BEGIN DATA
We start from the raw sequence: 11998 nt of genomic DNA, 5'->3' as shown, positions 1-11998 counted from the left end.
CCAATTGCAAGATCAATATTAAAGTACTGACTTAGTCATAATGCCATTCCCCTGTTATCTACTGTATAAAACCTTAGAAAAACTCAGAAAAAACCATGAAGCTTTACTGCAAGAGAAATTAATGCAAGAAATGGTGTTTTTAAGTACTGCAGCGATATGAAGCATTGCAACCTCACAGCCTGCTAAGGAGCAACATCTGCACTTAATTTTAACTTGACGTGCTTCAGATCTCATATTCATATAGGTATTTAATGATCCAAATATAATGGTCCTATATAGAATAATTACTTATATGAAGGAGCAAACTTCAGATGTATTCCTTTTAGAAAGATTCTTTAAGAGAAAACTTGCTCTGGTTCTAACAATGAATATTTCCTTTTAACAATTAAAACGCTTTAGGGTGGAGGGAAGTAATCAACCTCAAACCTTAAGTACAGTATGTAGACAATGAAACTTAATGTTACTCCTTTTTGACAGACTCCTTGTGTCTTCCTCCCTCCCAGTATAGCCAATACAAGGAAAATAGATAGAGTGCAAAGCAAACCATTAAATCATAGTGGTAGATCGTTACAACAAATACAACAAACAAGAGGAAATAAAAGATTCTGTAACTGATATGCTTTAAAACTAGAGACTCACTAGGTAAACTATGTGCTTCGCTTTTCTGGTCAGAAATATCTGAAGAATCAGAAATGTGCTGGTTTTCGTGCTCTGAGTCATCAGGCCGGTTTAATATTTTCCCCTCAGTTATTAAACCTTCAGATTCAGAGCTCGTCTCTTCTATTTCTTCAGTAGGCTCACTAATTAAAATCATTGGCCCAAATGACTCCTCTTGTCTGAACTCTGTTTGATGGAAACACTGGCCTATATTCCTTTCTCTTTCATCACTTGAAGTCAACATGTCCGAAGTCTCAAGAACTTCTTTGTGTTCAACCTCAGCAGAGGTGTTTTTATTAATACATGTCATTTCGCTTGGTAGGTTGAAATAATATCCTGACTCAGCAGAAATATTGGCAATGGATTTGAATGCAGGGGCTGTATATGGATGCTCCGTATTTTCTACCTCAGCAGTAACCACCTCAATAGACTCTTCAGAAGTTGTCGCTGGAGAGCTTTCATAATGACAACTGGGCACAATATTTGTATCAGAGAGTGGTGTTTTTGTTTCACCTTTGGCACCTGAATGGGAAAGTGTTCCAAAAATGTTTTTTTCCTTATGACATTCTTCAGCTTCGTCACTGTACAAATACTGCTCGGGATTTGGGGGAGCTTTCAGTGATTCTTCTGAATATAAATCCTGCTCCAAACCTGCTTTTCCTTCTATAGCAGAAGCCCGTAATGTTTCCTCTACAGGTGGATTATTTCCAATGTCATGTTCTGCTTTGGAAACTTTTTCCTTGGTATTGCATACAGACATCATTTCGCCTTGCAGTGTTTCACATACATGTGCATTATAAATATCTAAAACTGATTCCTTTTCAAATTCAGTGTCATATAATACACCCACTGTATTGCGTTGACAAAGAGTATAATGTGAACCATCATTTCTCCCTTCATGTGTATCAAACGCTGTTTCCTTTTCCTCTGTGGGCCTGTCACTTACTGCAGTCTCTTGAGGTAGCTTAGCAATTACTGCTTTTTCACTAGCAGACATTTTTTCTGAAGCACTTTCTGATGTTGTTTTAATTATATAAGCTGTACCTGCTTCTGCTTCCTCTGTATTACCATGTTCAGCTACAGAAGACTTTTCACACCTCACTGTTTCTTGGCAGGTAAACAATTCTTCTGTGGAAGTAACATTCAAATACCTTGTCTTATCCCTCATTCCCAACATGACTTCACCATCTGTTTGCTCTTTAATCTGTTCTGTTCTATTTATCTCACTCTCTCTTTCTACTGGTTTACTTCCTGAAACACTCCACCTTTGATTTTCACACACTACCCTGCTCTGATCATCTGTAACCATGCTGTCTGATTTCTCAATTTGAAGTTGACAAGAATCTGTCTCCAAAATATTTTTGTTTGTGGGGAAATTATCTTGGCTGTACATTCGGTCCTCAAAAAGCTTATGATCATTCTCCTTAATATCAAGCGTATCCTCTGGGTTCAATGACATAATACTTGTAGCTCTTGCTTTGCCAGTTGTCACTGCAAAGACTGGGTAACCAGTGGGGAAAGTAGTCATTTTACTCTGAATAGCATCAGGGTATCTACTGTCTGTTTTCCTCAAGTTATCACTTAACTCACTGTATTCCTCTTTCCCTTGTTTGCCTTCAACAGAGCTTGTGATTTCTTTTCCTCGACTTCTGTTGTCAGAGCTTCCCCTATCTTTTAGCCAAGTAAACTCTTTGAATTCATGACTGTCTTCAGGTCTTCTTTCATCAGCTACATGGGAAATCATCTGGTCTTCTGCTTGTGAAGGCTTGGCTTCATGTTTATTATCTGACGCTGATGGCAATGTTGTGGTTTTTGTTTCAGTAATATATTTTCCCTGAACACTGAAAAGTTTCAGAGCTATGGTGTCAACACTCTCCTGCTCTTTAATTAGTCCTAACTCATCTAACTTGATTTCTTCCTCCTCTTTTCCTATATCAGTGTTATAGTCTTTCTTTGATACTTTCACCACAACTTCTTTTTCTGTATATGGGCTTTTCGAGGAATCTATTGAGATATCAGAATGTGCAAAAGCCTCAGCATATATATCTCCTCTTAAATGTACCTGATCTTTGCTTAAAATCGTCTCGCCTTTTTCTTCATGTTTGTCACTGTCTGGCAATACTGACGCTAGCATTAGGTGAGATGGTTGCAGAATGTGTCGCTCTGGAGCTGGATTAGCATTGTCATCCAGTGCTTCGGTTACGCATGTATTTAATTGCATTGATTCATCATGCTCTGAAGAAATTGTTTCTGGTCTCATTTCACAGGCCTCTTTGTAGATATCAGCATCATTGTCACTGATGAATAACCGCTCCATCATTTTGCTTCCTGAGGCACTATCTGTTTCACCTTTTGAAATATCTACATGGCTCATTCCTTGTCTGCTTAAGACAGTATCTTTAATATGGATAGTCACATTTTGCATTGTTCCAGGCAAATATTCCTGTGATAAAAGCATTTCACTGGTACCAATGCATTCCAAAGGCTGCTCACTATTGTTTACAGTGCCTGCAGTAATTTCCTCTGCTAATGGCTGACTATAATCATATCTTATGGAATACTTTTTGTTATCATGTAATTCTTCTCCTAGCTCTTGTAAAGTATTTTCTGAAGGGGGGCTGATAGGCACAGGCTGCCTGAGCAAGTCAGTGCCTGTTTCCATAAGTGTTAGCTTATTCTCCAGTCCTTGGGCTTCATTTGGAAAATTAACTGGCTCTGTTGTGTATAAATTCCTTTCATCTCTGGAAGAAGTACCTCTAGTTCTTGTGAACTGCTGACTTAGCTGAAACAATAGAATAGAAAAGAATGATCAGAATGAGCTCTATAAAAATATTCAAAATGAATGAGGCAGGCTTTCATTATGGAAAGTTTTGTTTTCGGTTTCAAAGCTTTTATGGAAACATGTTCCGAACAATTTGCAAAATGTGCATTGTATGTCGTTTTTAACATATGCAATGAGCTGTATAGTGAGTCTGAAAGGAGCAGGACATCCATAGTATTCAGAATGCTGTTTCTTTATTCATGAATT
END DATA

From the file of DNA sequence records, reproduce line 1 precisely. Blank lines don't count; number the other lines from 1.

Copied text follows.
We start from the raw sequence: 11998 nt of genomic DNA, 5'->3' as shown, positions 1-11998 counted from the left end.